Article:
Even though the NFL Scouting Combine hasn’t officially kicked off, there was plenty of interesting stuff going on today in Indianapolis, including Bill Belichick stepping to the podium to address the media.
Here are a few quotes from the head man in Foxboro (via the always resourceful patriots.com):
Belichick opening statement detailed his first combine, and how he saw Refrigerator Perry do the vertical jump:
I was walking over here just this afternoon and thinking about how far the whole combine has come. This is probably my 30th year. The first one I was at was, I think, the second one at Arizona State. Obviously it was held outdoors. One of the days ended, I would say not in total darkness, but certainly past dusk. And I still have the image of Refrigerator Perry doing the vertical jump out there on the vertex in the middle of the Arizona State field, in almost total darkness. Now we have the banners on the streets. NFL Network. This is a huge media event and fan event. It started, for me, about 30 years ago – 1985 would have been [Perry's] rookie year. So it’s really come along the way.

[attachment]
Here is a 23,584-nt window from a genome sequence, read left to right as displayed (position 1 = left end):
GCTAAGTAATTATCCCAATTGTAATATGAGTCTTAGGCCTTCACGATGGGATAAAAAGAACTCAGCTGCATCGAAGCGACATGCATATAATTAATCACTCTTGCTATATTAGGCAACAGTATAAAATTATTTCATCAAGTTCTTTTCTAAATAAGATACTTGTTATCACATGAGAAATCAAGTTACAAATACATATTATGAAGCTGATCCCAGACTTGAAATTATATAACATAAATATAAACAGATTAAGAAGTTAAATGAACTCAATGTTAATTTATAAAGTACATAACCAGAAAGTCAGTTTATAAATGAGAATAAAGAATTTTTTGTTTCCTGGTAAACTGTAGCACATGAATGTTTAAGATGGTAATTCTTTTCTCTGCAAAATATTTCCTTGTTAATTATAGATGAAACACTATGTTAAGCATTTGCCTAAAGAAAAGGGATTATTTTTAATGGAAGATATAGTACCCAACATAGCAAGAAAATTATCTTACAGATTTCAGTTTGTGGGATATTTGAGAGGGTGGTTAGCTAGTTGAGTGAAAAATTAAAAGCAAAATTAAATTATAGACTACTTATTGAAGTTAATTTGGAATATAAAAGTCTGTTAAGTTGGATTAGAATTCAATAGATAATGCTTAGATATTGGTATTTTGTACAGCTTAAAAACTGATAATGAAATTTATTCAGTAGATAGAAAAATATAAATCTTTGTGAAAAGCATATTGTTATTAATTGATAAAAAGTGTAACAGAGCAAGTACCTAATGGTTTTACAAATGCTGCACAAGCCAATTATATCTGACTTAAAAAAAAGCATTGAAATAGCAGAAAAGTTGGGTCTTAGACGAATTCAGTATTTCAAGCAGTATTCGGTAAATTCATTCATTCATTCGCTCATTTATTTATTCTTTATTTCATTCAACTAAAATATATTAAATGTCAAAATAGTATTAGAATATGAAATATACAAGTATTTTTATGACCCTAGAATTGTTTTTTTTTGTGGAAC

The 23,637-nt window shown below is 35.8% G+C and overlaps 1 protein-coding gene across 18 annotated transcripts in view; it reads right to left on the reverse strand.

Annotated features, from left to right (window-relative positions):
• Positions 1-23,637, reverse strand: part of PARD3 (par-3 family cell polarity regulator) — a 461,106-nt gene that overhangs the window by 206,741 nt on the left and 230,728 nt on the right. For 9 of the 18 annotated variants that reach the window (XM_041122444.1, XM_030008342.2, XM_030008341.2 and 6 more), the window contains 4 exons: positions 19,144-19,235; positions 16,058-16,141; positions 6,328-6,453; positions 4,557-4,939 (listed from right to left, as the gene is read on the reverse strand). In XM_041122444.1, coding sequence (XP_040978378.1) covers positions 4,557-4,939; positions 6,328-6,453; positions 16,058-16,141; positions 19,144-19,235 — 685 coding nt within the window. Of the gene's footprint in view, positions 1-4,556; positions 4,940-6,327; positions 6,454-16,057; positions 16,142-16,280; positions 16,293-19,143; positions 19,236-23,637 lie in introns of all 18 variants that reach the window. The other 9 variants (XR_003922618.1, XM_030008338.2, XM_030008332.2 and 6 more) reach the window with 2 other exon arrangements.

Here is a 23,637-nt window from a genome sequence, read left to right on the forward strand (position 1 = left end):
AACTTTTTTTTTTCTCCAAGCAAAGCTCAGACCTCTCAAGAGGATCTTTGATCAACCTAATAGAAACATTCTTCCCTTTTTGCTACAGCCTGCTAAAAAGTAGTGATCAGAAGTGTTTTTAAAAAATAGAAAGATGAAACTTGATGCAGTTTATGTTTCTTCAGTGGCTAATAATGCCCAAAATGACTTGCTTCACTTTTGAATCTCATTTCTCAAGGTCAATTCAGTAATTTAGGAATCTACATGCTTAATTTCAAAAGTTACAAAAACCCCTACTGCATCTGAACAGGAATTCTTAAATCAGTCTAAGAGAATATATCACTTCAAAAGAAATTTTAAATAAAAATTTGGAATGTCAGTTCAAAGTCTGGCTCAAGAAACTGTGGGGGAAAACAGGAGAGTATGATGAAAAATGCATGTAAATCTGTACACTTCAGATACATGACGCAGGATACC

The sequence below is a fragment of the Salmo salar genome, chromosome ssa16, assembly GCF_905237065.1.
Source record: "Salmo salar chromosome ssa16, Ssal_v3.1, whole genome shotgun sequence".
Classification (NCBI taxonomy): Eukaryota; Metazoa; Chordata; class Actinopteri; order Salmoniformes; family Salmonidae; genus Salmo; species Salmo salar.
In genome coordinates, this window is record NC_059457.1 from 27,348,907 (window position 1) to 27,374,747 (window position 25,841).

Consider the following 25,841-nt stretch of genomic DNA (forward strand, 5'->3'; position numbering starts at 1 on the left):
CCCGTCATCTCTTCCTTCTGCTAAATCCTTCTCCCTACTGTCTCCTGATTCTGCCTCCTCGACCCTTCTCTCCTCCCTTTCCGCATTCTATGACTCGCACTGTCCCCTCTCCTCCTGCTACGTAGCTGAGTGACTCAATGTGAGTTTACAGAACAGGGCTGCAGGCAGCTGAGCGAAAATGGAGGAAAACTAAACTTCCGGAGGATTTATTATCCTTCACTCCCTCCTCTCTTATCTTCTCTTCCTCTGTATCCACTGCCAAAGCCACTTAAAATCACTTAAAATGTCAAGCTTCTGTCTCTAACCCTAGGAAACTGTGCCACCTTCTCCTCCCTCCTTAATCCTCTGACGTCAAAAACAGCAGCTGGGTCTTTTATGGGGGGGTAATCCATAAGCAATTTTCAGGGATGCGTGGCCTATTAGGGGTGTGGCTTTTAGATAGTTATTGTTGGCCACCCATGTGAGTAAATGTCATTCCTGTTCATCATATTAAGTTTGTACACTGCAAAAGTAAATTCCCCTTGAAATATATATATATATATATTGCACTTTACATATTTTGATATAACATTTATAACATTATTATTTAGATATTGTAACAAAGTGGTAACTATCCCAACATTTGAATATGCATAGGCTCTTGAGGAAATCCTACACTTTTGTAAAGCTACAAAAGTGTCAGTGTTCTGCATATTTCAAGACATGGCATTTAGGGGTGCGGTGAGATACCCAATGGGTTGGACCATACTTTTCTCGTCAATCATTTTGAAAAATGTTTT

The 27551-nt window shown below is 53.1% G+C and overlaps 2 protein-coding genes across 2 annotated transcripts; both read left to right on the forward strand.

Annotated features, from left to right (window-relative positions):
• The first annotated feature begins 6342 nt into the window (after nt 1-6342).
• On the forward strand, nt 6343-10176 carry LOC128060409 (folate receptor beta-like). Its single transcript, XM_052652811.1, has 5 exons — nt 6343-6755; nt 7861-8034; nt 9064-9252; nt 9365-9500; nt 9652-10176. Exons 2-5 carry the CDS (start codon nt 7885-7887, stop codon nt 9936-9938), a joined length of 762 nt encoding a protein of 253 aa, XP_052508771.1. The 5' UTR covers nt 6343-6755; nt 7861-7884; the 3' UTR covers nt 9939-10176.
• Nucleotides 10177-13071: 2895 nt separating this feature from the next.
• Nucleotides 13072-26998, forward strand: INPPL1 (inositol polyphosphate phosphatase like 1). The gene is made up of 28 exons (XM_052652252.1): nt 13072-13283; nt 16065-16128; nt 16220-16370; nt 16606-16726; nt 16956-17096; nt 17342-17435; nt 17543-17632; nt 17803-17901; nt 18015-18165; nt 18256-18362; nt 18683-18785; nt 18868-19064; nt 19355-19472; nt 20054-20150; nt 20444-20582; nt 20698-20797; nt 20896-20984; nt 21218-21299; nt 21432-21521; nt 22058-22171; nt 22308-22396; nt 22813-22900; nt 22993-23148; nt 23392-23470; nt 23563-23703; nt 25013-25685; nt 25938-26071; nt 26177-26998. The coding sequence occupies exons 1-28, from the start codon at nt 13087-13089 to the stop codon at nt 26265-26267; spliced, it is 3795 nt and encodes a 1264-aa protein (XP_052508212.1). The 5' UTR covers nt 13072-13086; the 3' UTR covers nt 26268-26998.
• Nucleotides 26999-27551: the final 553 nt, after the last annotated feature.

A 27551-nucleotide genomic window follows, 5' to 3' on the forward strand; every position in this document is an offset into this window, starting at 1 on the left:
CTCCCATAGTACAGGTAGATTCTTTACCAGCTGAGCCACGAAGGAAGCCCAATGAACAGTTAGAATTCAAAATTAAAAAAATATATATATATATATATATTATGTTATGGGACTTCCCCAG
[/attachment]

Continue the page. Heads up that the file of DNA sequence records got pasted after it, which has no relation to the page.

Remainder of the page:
On his coaching staff:
I think our coaching staff is pretty well set right now, so we’ll go forward with it. I’m glad to have the people that we have. We’ll see how it all comes together.
On Michael Lombardi:
Mike’s got a lot of experience. He’s done a lot of things in his career in the NFL. I’m sure he’ll be doing many of those things for us. We’ll see how it goes.
On what the 3-cone drill brings to the table in terms of evaluating players:
I think it gives you some evaluation of a combination of his lateral movement and vertical movement. We can see the vertical movements in the 10s, the 40s – 10-20-40, that’s all one drill. The shuttle drill, for the skill players, which is a 60-yard test but it’s all vertical. The 20-yard 5-10-5 change-of-direction drill is really a lateral drill. The L drill or 3-cone drill combines a vertical and lateral element with it. Once again, I think you always want to keep in mind in those drills, whichever ones of those you’re talking about, ideal conditions, ideal start, nobody lining up across from you, nobody hitting you when you try to release and run ‘em. Nobody hitting you at the finish line. Nothing to think about — no play, no snap count, no defense, no offensive adjustment, no anything. It’s just a straight timed measurement, which is fine, because otherwise when you put all those other variables in it, it would be really hard to manage it. It is what it is. It is a time measurement that isn’t really a football-specific drill because of all the variables in football that are not a part of it.
Jace Amaro also gave the media a few words, saying New England would be an “ideal” place for him to land. The terrific Nick Underhill over at masslive.com has the full story here.